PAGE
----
“It is a scenario-driven counselling guides that assist practitioner in counseling patients and that’s more of a research focus and an actual implemented training practice at the moment in our department.”
“We believe to truly train someone in educating a patient on their medicines, you need access to information in all sorts of forms, immediately. Traditionally, you’d be looking at a book, or looking at a computer. But that’s taking your eyes away from the person that’s actually counselling, or being counselled, so in a training setting, we’d allow that person to get a teleprompter-style feed of information to not necessarily give direct instruction, but to guide them through that process.
In a nutshell, he said the technology helps the university standardise care, providing the “training wheels” for practitioners in early practice.
“From an educator’s standpoint, it is exciting. To wait to put students into placement at a later stage is really detrimental to the skillset that a student gains. But it is also logistically very difficult to put someone into practice without skills. So it’s kind of like horses and cart kind of stuff - which one goes first. This technology really lets them build an experience and then skill them up, and then put them back into that experience in a later stage. That’s really exciting for training.”
Asked his next steps, Grant said the university is now shifting to the inclusion of gesture control on the device. It is working with a company called Panedia for its videography needs in the healthcare setting.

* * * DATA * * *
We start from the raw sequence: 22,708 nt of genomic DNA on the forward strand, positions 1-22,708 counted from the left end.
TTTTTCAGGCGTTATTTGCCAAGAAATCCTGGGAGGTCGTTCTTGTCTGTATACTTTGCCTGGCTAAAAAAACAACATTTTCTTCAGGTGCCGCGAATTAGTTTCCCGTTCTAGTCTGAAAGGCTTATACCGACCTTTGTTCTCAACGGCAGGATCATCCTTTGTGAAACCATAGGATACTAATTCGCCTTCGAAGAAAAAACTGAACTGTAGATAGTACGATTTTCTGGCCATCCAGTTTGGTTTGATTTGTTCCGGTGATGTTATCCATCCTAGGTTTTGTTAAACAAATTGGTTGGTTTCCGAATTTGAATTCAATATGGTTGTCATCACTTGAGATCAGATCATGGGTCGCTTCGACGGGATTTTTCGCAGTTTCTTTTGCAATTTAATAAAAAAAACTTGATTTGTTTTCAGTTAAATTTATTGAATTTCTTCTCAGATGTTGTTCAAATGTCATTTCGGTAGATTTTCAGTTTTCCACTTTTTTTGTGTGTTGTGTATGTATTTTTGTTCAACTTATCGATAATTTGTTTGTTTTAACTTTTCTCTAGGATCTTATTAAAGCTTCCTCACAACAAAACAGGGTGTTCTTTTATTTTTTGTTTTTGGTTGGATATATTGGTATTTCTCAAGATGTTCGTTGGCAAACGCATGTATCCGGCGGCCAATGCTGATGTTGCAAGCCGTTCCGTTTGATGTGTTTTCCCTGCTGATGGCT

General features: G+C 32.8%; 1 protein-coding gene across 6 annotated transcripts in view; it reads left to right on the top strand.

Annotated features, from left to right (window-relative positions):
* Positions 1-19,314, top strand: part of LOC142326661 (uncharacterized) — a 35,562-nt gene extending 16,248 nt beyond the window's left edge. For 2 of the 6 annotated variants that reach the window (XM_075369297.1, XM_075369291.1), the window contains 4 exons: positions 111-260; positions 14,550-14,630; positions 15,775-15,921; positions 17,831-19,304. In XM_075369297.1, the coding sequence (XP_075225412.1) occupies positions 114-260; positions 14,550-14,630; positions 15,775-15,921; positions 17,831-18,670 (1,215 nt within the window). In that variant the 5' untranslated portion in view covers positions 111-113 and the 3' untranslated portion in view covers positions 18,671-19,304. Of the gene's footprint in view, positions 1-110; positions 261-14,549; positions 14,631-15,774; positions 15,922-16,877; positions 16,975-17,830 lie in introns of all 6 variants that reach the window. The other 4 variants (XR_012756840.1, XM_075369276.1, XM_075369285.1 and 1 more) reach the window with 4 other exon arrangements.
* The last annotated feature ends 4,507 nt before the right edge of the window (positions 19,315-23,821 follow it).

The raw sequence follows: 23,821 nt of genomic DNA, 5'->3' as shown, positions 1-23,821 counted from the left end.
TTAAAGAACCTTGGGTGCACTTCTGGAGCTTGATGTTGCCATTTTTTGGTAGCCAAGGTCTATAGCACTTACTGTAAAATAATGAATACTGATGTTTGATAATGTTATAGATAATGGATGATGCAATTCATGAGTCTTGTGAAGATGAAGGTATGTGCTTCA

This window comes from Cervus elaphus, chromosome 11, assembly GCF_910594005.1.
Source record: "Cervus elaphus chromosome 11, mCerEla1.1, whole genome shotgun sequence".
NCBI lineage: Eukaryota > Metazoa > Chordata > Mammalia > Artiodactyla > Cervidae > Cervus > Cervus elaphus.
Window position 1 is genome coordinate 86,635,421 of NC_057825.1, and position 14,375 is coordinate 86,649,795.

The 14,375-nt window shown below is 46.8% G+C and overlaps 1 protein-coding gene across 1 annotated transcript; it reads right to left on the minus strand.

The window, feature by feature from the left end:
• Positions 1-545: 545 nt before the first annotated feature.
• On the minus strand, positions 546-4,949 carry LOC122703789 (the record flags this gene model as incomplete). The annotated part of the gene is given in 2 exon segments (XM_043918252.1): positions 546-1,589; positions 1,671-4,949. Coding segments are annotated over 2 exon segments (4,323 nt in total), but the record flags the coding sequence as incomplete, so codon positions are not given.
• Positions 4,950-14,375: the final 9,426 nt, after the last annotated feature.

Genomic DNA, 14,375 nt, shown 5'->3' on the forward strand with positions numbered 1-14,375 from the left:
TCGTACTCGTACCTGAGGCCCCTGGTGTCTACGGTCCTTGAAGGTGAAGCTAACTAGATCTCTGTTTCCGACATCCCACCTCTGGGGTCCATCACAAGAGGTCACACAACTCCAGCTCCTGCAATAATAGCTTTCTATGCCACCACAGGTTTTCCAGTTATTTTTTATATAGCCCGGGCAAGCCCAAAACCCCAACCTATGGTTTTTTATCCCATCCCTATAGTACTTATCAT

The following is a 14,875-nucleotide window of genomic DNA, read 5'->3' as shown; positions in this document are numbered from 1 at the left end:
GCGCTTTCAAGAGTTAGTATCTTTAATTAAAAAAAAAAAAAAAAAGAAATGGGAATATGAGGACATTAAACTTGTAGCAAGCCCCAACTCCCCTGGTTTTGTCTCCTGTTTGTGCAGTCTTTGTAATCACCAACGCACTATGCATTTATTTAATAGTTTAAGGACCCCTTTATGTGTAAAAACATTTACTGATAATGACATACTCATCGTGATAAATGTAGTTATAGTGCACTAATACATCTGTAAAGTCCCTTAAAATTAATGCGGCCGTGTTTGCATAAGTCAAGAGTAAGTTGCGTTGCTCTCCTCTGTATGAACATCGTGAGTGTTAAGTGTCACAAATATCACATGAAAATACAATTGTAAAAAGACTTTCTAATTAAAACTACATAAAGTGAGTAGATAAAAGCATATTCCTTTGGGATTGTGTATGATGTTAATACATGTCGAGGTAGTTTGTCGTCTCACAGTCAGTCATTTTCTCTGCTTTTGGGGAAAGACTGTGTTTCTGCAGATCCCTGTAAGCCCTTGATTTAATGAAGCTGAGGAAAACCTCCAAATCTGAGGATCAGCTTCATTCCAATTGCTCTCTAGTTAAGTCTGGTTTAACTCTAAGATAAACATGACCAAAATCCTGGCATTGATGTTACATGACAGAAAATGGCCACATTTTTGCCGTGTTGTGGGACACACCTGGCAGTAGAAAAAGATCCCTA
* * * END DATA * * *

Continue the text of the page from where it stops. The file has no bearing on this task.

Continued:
“We will still be using the BT-300 but we’re sourcing the addition of gesture control for it. It allows you a more hands-free approach to accessing not only environments, but also in terms of that heads up counselling guide to have a gesture input.”
He said the use of 360 video - rather than the traditional static imagery - is another important push forward. “That would be providing instructor like advice to someone on equipment, or procedures, or practices. It would let you essentially stand on the shoulder of a practitioner and gain insight and skills. It is almost like a first-person point of view experience.”
Grant, a self-confessed gadget guy, said he’s excited about the opportunities associated with these types of emerging technologies.
“I’ve always been a gadget person. I love gadgets. But I think the evolution of gadgetry is giving general everyday users the ability to tailor the content for them, and I think this is exciting. In the past, you needed tech guys and programmers and all sorts of stuff to be able to make it all happen - but now we're getting a whole bunch of tools that are almost ready for practitioners to be able to create ideas and deliver those ideas to the point of practice - and that’s an exciting time at the moment.”
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